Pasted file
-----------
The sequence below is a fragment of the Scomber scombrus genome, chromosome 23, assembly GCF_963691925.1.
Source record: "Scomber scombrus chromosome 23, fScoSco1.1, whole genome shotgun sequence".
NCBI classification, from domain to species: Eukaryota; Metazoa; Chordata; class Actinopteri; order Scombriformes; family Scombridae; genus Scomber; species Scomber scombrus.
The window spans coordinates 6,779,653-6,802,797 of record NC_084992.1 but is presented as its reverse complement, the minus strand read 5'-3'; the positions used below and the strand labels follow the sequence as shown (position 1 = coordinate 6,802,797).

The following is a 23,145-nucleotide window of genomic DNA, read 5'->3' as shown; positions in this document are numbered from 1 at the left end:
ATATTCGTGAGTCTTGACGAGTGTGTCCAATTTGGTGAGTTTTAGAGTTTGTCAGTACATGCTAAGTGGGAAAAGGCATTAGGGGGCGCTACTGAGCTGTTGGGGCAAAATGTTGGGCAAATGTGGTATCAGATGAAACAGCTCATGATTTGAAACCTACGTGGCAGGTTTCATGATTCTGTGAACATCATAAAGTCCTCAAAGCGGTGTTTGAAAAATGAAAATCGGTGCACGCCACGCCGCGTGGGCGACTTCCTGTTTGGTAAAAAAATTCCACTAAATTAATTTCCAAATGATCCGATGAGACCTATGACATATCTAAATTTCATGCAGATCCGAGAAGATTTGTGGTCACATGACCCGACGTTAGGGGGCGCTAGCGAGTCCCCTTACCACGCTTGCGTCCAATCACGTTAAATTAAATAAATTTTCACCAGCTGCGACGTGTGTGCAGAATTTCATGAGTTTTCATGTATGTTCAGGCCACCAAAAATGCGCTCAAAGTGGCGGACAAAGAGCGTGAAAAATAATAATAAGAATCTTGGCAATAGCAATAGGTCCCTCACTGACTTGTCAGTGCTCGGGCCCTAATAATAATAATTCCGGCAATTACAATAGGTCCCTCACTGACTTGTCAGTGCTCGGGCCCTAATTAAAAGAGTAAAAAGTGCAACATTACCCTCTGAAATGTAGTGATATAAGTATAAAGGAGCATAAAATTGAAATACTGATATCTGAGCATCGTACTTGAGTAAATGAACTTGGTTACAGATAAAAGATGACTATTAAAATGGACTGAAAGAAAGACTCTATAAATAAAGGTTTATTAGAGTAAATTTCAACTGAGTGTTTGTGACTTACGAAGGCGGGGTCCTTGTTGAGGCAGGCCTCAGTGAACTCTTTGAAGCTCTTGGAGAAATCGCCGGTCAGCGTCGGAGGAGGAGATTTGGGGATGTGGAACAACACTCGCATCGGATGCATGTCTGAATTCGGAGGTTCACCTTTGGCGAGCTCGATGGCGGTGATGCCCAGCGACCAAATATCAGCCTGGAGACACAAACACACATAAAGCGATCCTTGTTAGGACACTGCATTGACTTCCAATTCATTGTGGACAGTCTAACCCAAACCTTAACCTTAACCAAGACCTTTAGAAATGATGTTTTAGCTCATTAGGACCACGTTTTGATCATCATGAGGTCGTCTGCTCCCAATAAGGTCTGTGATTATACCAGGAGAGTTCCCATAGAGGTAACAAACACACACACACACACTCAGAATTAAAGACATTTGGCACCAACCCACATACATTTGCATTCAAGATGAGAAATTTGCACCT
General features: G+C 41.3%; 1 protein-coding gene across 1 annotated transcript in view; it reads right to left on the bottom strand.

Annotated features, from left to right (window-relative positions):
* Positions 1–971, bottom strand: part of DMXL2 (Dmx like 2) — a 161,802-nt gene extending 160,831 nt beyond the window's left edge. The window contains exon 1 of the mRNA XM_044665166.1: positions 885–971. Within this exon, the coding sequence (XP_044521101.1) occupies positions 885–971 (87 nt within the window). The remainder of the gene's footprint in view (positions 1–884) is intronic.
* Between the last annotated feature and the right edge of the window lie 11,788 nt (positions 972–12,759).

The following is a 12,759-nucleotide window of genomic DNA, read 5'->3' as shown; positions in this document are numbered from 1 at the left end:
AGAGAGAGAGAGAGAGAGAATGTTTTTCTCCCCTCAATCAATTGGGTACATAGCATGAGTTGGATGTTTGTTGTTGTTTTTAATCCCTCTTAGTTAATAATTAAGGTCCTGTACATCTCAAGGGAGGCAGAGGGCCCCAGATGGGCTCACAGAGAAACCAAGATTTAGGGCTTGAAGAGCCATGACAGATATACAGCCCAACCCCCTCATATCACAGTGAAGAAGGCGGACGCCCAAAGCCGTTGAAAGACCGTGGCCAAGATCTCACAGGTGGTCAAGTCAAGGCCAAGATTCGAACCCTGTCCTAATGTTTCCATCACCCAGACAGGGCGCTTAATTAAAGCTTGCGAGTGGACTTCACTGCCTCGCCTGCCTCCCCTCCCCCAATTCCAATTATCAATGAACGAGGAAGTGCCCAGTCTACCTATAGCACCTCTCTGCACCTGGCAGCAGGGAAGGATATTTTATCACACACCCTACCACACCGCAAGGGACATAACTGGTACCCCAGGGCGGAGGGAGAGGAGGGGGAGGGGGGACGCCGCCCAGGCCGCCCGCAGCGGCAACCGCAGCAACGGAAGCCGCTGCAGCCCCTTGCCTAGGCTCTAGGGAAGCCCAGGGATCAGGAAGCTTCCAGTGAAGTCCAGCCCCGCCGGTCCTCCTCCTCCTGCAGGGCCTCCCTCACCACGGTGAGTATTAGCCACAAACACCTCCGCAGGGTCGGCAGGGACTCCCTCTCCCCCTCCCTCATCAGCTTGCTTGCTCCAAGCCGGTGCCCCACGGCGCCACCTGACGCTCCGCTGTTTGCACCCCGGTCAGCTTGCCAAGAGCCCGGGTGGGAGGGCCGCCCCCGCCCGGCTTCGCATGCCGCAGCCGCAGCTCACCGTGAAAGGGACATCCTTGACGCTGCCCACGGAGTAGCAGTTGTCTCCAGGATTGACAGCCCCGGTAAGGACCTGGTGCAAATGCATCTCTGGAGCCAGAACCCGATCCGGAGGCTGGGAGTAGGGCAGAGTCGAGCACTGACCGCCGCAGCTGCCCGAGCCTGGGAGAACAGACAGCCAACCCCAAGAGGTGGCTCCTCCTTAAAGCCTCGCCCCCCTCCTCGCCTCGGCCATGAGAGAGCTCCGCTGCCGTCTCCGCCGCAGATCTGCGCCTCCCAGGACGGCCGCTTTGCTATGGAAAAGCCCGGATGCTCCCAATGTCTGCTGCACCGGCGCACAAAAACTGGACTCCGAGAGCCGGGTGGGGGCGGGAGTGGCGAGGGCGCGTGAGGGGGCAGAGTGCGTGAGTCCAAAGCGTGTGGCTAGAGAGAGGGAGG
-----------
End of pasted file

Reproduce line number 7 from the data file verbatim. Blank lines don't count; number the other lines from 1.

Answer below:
General features: G+C 41.3%; 1 protein-coding gene across 1 annotated transcript in view; it reads right to left on the bottom strand.